Time for Sex: Kaam-Discipline and the Conduct of Childhood in Global/Hindu Sexology

Monday, January 5, 2015: 11:40 AM
Nassau Suite B (New York Hilton)
Ishita Pande, Queen's University
Historians of sexuality studying regions as diverse as Argentina and Japan have pointed to a sudden and unmistakable proliferation of popular sexology in the 1920s and 30s. In India, sexological tracts recast intimate morality as global science, citing with equal promiscuity “ancient” Hindu compendiums and “modern” western sexologists. In doing so, they reified “sex” as scientific object, everyday practice, and a source of individual, racial and national future. This paper scrutinizes the minute instructions on the timing of sex that animated these hybrid works in colonial north India: At what time of day must one copulate? How many times a week? At what time would intercourse be most productive? How might the timing of sex affect the quality of progeny? And the key questions that gradually overwhelmed others: At what time in one’s life should sexual activity begin? When must a young person be taught the facts of life, or the secrets of sex?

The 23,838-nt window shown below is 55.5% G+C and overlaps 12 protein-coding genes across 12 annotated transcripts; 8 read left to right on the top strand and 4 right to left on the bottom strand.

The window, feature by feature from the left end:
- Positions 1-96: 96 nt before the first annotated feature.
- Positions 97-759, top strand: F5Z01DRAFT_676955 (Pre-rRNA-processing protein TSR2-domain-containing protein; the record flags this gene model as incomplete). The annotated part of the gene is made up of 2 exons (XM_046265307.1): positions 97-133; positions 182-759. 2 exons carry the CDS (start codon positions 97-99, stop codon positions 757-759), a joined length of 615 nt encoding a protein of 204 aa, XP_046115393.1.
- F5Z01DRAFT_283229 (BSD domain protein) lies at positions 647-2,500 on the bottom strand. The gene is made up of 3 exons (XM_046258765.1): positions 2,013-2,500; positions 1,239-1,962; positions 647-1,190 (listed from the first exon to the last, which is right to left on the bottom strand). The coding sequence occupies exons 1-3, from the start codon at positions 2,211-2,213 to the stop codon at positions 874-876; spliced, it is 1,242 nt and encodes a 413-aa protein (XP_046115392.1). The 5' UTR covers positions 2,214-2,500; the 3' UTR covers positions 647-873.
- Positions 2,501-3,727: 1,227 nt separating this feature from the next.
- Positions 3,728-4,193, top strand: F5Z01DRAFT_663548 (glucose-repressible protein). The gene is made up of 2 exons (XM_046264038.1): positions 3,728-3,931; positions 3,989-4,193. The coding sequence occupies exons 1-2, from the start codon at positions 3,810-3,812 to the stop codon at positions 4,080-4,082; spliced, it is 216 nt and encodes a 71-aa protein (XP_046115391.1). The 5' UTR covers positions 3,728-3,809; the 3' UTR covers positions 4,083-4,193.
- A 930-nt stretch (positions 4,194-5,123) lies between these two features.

In the first decades of the twentieth century, the universal prescription of sexual satisfaction as a key to conjugal bliss and eugenic procreation was joined with the uniform proscription of the sexuality of children. Global/Hindu sexology served to shore up an emergent reproductive temporality that was characterized by a preoccupation with productive coupling, on the one hand, and an investment in the familial and national future to be secured through a proper conduct of childhood, on the other. By delving into the extensive sexological calculations on the proper ‘time for sex’ in an individual lifecycle, this paper suggests that the global nature of twentieth century sexology- including in its “Hindu” iteration – might be understood as the dissemination of reproductive temporality as a natural, universal, timeless norm, captured in the powerful image of the body as clock.

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